Not only is the intensity, volume, and frequency different than what you normally do for calves, but the range is likely different as well. We’ve always been told to perform a full range of motion when training calves. In fact, many experts advocate that you emphasize the stretched position. For someone who has difficulty performing a full squat, this is very good advice. If you automatically lean forward and/or your heels raise when you squat, then you need to stretch those calves out. But what if you’re one of those guys that can full squat no problem with a nice upright trunk, your knees can easily pass your toes with your heels flat on the ground? Doing some partial training (i.e., emphasizing the top, contracted position) may be exactly what the doctor ordered for those calves!
You can put as much as half an inch or more on your calves in one month with this method. However, you must be consistent every day. Get into a routine. I suggest that you pick one time of the day and stick to it. Remember, it doesn’t take much to do. Literally, no material items are required – no machines, no shoes, nothing, just a bit of effort.
Here’s how it works. Start with 50 reps of heel raises and work up to 100 reps with just bodyweight alone. Do that every day without fail for a month. You’ll be amazed at the growth and definition that you’ll acquire and as a bonus, your balance will improve as well. Actually, consider this as a form of prehabilitation for your ankles. It’s particularly useful if you play any recreational sport and are plagued with constant ankle sprains.
I know it seems simple, but proper form is very important. Situate your feet about shoulder-width apart and slightly toed out. Concentrate on raising the heels straight up as if they’re puppet strings being pulled up by God himself. Make sure to contract hard at the top; think of a double biceps pose, except you’re squeezing the hell out of your calves. Don’t hold on to a wall or machine for support. I don’t want you to deload in any manner and I want those small stabilizers to grow as well. Just keep your arms at your sides or your hands on your hips while you do this. It might seem like a joke at the beginning, but trust me, after a while, your calves will be on fire!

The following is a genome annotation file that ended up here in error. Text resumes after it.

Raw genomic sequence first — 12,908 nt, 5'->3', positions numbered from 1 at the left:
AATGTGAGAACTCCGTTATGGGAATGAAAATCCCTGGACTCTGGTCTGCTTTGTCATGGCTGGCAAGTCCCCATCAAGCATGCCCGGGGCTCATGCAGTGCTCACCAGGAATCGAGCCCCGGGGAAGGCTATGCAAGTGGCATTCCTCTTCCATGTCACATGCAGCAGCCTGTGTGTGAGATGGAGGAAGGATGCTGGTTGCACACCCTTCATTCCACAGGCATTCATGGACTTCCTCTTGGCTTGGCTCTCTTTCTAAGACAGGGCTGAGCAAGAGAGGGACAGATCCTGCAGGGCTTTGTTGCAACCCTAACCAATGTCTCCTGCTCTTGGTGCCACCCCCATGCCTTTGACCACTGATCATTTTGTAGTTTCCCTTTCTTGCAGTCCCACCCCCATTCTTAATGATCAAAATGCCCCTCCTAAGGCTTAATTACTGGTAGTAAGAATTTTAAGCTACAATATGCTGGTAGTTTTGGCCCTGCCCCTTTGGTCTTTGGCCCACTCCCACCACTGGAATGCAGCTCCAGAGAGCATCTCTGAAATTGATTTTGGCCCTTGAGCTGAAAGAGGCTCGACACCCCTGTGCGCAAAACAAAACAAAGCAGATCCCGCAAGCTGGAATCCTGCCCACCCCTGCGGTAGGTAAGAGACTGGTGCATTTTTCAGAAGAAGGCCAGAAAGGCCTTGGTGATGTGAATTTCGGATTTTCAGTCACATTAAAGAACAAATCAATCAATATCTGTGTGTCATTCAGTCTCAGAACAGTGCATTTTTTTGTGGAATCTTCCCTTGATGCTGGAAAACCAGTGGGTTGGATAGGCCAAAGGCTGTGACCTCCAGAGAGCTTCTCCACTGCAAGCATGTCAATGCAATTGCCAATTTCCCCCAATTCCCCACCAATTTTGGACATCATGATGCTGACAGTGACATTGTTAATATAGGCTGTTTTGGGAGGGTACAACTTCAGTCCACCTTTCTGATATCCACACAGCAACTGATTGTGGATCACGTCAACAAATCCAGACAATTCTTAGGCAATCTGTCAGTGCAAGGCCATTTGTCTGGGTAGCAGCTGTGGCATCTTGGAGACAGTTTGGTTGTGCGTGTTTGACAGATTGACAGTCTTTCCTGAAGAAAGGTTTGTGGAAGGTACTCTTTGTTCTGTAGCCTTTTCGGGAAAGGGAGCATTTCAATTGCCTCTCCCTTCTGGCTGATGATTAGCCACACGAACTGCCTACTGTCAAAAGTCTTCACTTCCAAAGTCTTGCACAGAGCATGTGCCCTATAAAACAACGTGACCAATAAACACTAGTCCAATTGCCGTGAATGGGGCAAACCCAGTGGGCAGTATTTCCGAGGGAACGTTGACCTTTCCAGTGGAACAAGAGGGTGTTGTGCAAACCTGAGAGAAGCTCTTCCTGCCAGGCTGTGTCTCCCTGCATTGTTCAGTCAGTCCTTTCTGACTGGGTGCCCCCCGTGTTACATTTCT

You must be in bare feet (no shoes). Make sure to raise the heels as high as possible and distribute your weight evenly over all your toes. Hold the top, contracted position for a full 2 seconds. It must be a definite stop at the top and you want to feel a peak contraction in the calves, then control the lowering. Don’t drop like a bomb! If you don’t stop at the top and lower under control, the rep doesn’t count! It’s that simple. They must be quality repetitions in order for you truly reap the benefit of this type of training. The prime movers will get hit, but so will all those little stabilizers and in the long run, it will make a BIG difference in the overall growth of your calves.
You’ll need to invest up to 10 minutes a day for a good month to truly reap the benefits of this method. Consider that each controlled repetition should take 6 seconds (2 seconds up, 2 seconds at the top, and 2 seconds down) and you’re performing up to 100 reps per day. That’s 10 minutes.
Once you’ve gone through a full month of this, throw on an additional 10 or 20 pounds using a weighted vest and go at it again. (Some guys will need to do this sooner if they find it easy after a couple of weeks.) Keep building up until you reach a level of development that you’re satisfied with and then you can maintain with 2-3 sessions a week. Even just one session a week will do the trick if you return to machine work for your calves, which you’ll likely welcome to break up the mental and physical monotony.
I had gone about the war on my calves in the wrong fashion. Instead of more weapons, I actually needed less! All these machines really aren’t necessary. Heck, you don’t even need shoes. Just a bit of time, patience, and lactic acid tolerance, and you can transform those young, immature, and disproportional calves into solid, full-grown cows that are up to par with your other body parts.